CHINA’S banking regulator yesterday issued a new rule requiring peer-to-peer lending platforms to use third-party banks for custody of funds as it enhanced a national campaign to curb financial fraud.
The bank requirement seeks to strengthen fund security and prevent capital embezzlement, the China Banking Regulatory Commission said in a statement yesterday.
A P2P lending platform should sign an agreement with only one commercial bank to safeguard the funds, and all P2P lenders should meet the custody requirement in six months, the regulator said.
As of yesterday, 209 operating online P2P platforms have signed such agreements with commercial banks, accounting for 8.8 percent of all P2P lenders, according to data compiled by Online Lending House, a portal that tracks the sector.
The requirement on fund custody was issued after the recent national campaign to further regulate the booming online P2P lending sector.
Online P2P lending business has been booming in China since 2014 as investors flocked to these platforms hoping to get higher returns than bank deposits and their loans were more accessible than those from banks.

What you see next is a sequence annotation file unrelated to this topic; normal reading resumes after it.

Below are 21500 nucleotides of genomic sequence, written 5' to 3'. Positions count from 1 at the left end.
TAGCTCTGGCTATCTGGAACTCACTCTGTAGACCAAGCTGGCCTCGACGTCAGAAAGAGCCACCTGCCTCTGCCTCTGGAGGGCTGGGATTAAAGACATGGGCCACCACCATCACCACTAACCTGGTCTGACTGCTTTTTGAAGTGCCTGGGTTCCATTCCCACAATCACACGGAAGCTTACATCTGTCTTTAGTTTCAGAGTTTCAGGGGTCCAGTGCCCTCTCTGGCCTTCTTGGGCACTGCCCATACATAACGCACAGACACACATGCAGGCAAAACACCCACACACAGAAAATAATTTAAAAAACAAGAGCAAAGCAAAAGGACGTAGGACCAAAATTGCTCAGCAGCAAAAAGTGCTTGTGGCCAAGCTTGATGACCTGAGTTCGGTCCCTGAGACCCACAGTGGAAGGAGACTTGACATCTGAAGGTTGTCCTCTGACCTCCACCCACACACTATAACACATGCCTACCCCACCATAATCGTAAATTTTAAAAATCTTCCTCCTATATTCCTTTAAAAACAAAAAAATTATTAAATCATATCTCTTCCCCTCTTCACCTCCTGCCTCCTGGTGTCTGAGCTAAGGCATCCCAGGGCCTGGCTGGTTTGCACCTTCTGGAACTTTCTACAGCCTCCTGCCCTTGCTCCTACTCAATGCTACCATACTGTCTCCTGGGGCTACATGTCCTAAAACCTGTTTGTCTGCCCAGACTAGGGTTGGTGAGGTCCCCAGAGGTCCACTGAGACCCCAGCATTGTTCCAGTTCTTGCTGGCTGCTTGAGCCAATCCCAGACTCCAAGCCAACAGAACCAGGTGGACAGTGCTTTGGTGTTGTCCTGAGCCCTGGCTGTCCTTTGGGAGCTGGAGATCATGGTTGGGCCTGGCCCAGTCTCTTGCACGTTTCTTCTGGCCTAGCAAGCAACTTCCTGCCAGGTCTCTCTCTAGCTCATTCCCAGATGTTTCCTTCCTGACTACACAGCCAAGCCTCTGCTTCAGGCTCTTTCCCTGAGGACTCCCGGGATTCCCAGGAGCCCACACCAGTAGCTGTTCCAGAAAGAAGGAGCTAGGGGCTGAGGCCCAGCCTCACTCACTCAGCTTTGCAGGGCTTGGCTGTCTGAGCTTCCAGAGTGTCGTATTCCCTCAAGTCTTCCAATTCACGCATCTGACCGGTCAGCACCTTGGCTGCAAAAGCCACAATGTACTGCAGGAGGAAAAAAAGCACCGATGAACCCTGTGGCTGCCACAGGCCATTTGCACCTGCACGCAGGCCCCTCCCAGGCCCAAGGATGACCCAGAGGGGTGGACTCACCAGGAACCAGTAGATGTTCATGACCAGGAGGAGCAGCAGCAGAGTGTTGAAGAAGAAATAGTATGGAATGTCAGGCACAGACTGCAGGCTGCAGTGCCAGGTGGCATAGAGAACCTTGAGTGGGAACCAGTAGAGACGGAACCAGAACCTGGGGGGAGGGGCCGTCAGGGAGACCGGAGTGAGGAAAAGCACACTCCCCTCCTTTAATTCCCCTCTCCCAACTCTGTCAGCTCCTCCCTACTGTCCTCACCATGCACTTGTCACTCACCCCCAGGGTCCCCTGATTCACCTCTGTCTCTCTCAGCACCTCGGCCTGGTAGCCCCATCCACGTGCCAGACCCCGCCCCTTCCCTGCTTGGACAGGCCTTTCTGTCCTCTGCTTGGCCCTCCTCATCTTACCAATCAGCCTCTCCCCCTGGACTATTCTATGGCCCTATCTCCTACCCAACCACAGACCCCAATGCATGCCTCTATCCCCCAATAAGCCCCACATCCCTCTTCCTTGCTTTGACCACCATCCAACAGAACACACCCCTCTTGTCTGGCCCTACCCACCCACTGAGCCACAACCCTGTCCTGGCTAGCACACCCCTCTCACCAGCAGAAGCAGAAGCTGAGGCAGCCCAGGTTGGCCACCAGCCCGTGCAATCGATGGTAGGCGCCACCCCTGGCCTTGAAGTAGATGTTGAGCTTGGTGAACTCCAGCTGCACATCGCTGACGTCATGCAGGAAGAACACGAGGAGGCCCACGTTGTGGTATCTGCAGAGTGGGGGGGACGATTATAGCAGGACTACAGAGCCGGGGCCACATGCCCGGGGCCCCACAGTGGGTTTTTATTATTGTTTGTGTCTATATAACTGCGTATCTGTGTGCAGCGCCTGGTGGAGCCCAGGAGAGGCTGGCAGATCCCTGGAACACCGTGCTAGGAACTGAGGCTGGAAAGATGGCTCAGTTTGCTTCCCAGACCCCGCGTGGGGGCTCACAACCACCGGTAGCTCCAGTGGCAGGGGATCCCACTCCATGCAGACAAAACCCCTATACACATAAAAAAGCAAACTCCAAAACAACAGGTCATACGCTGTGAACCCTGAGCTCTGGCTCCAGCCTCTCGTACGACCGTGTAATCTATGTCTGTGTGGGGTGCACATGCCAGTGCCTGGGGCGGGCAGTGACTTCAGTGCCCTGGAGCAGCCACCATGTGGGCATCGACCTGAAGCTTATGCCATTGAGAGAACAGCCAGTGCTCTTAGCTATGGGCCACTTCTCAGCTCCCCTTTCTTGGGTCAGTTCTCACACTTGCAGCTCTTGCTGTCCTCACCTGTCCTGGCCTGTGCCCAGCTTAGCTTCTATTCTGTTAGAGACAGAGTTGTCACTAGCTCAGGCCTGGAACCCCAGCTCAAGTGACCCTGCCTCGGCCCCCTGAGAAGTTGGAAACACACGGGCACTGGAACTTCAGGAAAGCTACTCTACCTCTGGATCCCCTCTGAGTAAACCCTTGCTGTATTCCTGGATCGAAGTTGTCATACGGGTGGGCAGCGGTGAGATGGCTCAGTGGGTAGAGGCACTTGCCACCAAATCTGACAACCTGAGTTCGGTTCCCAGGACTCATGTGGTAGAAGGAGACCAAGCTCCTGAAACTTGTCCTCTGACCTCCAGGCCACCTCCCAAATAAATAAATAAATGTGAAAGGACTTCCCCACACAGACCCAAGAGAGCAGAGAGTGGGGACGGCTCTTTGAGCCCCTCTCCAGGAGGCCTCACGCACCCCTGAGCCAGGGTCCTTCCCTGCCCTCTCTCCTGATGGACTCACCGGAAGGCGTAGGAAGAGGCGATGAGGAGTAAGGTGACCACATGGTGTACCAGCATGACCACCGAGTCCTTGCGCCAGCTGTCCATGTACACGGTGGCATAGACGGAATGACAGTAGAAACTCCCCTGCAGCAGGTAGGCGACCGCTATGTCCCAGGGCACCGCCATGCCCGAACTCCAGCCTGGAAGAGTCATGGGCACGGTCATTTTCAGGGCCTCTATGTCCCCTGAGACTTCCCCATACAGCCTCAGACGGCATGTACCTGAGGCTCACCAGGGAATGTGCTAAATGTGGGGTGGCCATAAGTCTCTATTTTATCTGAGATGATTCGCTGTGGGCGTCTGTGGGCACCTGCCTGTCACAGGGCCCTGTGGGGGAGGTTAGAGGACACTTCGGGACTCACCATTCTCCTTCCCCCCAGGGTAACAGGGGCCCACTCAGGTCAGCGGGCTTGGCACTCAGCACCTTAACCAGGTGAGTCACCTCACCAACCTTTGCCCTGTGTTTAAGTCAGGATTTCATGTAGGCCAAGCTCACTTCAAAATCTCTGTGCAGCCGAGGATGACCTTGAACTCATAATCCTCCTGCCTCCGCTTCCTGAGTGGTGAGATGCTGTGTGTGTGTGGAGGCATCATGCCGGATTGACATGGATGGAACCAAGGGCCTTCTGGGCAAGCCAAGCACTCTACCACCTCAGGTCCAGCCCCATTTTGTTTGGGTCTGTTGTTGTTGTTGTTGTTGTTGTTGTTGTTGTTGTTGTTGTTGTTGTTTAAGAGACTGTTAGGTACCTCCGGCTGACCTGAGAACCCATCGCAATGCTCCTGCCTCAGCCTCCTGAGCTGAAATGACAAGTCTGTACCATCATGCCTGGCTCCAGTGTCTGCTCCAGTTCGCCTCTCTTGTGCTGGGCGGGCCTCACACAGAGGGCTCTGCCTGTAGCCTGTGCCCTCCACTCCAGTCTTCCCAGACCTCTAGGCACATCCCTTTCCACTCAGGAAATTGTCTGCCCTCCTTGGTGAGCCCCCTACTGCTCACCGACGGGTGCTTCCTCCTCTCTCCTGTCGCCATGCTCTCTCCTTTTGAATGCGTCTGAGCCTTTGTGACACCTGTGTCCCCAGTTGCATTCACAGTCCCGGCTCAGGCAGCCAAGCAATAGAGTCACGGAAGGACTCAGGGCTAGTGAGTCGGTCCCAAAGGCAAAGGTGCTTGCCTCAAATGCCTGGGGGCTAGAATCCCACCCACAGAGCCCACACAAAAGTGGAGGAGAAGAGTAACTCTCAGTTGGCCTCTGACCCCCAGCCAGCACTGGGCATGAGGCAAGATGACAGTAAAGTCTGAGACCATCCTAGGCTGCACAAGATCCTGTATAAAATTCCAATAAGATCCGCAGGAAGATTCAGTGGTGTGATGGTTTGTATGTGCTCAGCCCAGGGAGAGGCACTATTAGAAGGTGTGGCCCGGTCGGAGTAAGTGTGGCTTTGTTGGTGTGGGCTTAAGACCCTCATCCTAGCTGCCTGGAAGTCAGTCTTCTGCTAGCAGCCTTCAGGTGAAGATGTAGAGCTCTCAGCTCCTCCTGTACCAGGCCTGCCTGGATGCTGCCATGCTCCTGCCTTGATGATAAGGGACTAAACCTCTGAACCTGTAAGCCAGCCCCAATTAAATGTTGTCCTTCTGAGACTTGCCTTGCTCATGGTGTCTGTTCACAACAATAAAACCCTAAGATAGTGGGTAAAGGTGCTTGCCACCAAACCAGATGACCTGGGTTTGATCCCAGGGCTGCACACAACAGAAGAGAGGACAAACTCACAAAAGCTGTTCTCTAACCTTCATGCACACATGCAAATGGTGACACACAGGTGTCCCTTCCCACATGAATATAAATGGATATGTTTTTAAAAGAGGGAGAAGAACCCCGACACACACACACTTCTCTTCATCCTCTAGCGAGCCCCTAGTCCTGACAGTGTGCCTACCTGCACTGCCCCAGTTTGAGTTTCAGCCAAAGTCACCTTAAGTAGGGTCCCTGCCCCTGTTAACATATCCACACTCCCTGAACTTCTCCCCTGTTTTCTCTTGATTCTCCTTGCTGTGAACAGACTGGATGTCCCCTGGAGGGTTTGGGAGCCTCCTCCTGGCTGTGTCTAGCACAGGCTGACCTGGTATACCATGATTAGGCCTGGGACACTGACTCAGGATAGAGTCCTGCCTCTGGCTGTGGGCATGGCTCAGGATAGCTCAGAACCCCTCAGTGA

The outstanding balance of lending totaled 816.2 billion yuan (US$118.7 billion) at the end of 2016, doubling the amount a year earlier, according to Shanghai-based researcher Yingcan Group, despite the rising number of foul play.
The foul play caused at least US$24 billion loss for investors’ savings in 2015, according to a previous calculation done by Quartz.
A government regulation, which took effect last year, said an online lending platform should be “limited to roles as intermediaries between lenders and borrowers.”
It also banned platforms from selling wealth-management products, funds, insurance and trust products, crowdfunding and guaranteeing returns.
There were 2,448 online P2P lending platforms operating in the country at the end of 2016, down 985 from a year earlier.